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Rabbi to Rabbi: Wading into controversy

Rabbi 2 Rabbi

Rabbis often feel compelled to address news-making stories, though that can put them in a difficult position, as they try to remain impartial while tackling sensitive political topics.




BETH TZEDEC Congregation, Toronto

Rabbi Cutler: Following the shootings in Parkland, Fla., I knew I wanted to speak about it in synagogue. Yet, the foremost issue emanating from that brutal attack is gun control in the United States – an issue that, though important, does not directly affect Canadian Jews. Ultimately, I spoke about the shooting by way of addressing the Jewish tendency to look specifically for Jewish victims and thereby, I hope, better relate to the tragedy as a whole.

Rabbis often and reasonably feel a need to address news items during sermons. Congregants expect guidance from our tradition when it comes to navigating hot-button issues and grappling with newsworthy tragedies. But when these issue are political, rabbis must walk a careful path – and when the politics being considered are outside of Canada (or Israel), these sermons are, for me, especially difficult. Should a rabbi talk politics from the bimah when those politics do not directly affect the lives of his or her community?

Rabbi Dolgin: For me, the answer is no. I believe rabbis must find a balance to remain relevant without using the power of the pulpit to judge one political view as more Jewishly authentic than another.

During this past week, I have participated in a number of discussions with colleagues and congregants in Israel, where I am currently on sabbatical, about the place of politics in religious communal life. There is a sense that seeking social justice (tikun olam) is a necessary element in the life and identity of a shul community. At the same time, strong concerns were raised that political action can divide and distract a congregation.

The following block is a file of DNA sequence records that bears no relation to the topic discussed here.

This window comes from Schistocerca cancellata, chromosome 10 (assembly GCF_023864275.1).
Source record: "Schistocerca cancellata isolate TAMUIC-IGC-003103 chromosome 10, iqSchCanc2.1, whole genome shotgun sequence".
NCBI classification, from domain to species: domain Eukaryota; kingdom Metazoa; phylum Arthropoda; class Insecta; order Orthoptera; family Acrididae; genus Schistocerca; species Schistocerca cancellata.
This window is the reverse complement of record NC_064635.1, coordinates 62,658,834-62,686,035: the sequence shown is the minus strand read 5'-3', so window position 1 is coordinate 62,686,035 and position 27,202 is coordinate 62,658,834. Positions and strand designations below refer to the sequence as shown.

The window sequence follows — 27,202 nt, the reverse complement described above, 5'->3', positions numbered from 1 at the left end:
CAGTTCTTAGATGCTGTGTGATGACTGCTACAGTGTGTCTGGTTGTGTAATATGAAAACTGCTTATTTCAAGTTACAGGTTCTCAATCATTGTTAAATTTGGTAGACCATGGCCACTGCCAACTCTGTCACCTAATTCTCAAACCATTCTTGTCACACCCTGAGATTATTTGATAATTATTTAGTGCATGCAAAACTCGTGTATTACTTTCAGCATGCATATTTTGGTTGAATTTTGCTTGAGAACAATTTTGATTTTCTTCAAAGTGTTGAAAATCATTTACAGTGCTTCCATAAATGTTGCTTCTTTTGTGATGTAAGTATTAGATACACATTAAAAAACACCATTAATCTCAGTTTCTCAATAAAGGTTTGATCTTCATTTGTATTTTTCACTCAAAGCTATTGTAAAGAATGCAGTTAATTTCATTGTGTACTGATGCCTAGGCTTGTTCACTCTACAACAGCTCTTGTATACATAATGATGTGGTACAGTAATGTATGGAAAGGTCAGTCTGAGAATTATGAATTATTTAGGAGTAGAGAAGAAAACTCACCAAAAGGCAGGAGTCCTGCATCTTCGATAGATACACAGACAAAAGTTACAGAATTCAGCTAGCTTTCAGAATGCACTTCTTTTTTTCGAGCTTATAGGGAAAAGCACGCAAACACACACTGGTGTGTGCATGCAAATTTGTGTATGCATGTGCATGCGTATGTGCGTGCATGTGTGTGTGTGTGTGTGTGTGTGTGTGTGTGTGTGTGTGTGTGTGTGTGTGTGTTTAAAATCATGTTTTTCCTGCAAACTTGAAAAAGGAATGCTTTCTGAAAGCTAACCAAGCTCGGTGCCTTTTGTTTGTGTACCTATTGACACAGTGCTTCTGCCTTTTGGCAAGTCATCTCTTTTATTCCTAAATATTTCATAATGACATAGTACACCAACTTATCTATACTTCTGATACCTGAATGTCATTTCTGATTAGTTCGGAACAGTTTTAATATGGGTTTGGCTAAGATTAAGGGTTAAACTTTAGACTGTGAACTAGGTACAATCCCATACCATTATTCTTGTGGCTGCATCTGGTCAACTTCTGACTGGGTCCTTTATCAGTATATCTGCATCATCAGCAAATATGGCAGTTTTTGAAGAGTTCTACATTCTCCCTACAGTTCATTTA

In fact, a colleague here suggested that while political involvement as an expression of our values is authentic, he has not seen it actually help in building community.

Rabbi Cutler: Some American Jewish communities have developed in such a way that their synagogues are functionally divided between those whose congregants vote Republican and those who vote for the Democratic party. I imagine that the evolution of that division involved some strife – but once in place, it may have helped build community. Thankfully, such partisan divide does not exist among Canadian synagogues.

While Judaism isn’t partisan, it is political – it paints a picture of the world that we are meant to create. Silence favours the status quo and, as Jews, we cannot abide an imperfect world. Yes, rabbis must preach about the performance of ritual mitzvot, the improvement of individual character and the remembrance of loved ones, but our words cannot be limited to those fields. In the 19th and 20th centuries, some American rabbis preached in support of emancipation and civil rights. In hindsight, the vast majority of Jews are glad that they did. To paraphrase Hillel, we can’t just be for ourselves.

So while we must not be so narrowly focused that our sermons could be misconstrued as op-eds, rabbis should never forget our role in helping to create a Jewish response to contemporary issues that matter. We must balance between the timely and the timeless.

Rabbi Dolgin: Agreed, but practically speaking, it is often difficult to generate communal agreement – one person’s values are another’s politics. Here is a concrete example from my recent time in Israel:

A grassroots Israeli movement called Stop the Expulsion is opposed to the current government’s attempts to expel African asylum seekers. Some people view its members as left-wing politically, even though the group’s message that we should know the heart of the oppressed is timeless (or is it timely?).

Compare that cause with Women Wage Peace, an Israeli group with representation from all parts of the political spectrum, as well as religious and secular Israelis and Arabs. Its stated goal is to place the search for a political agreement between two peoples at the centre of the national agenda. As I walked by a local IDF enlistment centre and saw teenagers beginning their military journey, I could feel how timely (or is it timeless?) this message is for them, their families and all of us.

Ultimately, I hope discussions of this kind can move us both to choose our public words carefully and to inspire and affect others by engaging in tikun olam.


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